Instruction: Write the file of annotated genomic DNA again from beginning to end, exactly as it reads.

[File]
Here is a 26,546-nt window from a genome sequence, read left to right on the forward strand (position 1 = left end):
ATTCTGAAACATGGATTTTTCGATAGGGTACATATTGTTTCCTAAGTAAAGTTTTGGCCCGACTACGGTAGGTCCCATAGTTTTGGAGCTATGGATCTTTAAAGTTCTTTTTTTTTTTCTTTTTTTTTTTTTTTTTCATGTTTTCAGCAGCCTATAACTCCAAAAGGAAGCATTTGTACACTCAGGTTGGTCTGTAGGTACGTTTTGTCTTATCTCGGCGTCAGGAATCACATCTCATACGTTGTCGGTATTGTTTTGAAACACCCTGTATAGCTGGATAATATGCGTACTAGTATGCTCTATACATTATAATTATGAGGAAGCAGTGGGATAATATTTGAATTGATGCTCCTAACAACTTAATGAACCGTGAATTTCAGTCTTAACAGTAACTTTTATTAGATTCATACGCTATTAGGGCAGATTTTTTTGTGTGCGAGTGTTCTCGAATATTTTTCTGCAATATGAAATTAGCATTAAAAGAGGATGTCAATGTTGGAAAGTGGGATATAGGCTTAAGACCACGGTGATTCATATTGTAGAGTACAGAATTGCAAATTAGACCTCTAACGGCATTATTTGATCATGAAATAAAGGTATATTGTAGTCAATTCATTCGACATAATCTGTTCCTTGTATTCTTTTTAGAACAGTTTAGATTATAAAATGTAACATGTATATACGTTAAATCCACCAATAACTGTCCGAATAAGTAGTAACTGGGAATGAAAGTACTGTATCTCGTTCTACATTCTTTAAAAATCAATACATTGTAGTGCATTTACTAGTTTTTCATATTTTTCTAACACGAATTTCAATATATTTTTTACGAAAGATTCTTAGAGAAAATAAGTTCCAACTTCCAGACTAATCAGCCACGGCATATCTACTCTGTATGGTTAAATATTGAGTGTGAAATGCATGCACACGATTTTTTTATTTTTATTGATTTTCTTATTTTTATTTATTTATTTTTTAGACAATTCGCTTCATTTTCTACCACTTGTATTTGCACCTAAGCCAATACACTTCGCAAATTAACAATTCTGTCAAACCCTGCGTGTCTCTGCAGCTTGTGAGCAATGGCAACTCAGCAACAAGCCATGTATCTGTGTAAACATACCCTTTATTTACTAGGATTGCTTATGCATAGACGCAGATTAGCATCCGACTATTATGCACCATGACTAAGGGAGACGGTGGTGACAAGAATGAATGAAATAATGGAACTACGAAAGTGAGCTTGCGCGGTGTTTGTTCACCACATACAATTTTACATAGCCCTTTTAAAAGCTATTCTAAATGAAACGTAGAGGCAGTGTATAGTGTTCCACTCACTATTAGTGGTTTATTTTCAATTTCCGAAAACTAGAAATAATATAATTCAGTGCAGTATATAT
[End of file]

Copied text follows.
Here is a 26,546-nt window from a genome sequence, read left to right on the forward strand (position 1 = left end):
ATTCTGAAACATGGATTTTTCGATAGGGTACATATTGTTTCCTAAGTAAAGTTTTGGCCCGACTACGGTAGGTCCCATAGTTTTGGAGCTATGGATCTTTAAAGTTCTTTTTTTTTTTCTTTTTTTTTTTTTTTTTCATGTTTTCAGCAGCCTATAACTCCAAAAGGAAGCATTTGTACACTCAGGTTGGTCTGTAGGTACGTTTTGTCTTATCTCGGCGTCAGGAATCACATCTCATACGTTGTCGGTATTGTTTTGAAACACCCTGTATAGCTGGATAATATGCGTACTAGTATGCTCTATACATTATAATTATGAGGAAGCAGTGGGATAATATTTGAATTGATGCTCCTAACAACTTAATGAACCGTGAATTTCAGTCTTAACAGTAACTTTTATTAGATTCATACGCTATTAGGGCAGATTTTTTTGTGTGCGAGTGTTCTCGAATATTTTTCTGCAATATGAAATTAGCATTAAAAGAGGATGTCAATGTTGGAAAGTGGGATATAGGCTTAAGACCACGGTGATTCATATTGTAGAGTACAGAATTGCAAATTAGACCTCTAACGGCATTATTTGATCATGAAATAAAGGTATATTGTAGTCAATTCATTCGACATAATCTGTTCCTTGTATTCTTTTTAGAACAGTTTAGATTATAAAATGTAACATGTATATACGTTAAATCCACCAATAACTGTCCGAATAAGTAGTAACTGGGAATGAAAGTACTGTATCTCGTTCTACATTCTTTAAAAATCAATACATTGTAGTGCATTTACTAGTTTTTCATATTTTTCTAACACGAATTTCAATATATTTTTTACGAAAGATTCTTAGAGAAAATAAGTTCCAACTTCCAGACTAATCAGCCACGGCATATCTACTCTGTATGGTTAAATATTGAGTGTGAAATGCATGCACACGATTTTTTTATTTTTATTGATTTTCTTATTTTTATTTATTTATTTTTTAGACAATTCGCTTCATTTTCTACCACTTGTATTTGCACCTAAGCCAATACACTTCGCAAATTAACAATTCTGTCAAACCCTGCGTGTCTCTGCAGCTTGTGAGCAATGGCAACTCAGCAACAAGCCATGTATCTGTGTAAACATACCCTTTATTTACTAGGATTGCTTATGCATAGACGCAGATTAGCATCCGACTATTATGCACCATGACTAAGGGAGACGGTGGTGACAAGAATGAATGAAATAATGGAACTACGAAAGTGAGCTTGCGCGGTGTTTGTTCACCACATACAATTTTACATAGCCCTTTTAAAAGCTATTCTAAATGAAACGTAGAGGCAGTGTATAGTGTTCCACTCACTATTAGTGGTTTATTTTCAATTTCCGAAAACTAGAAATAATATAATTCAGTGCAGTATATAT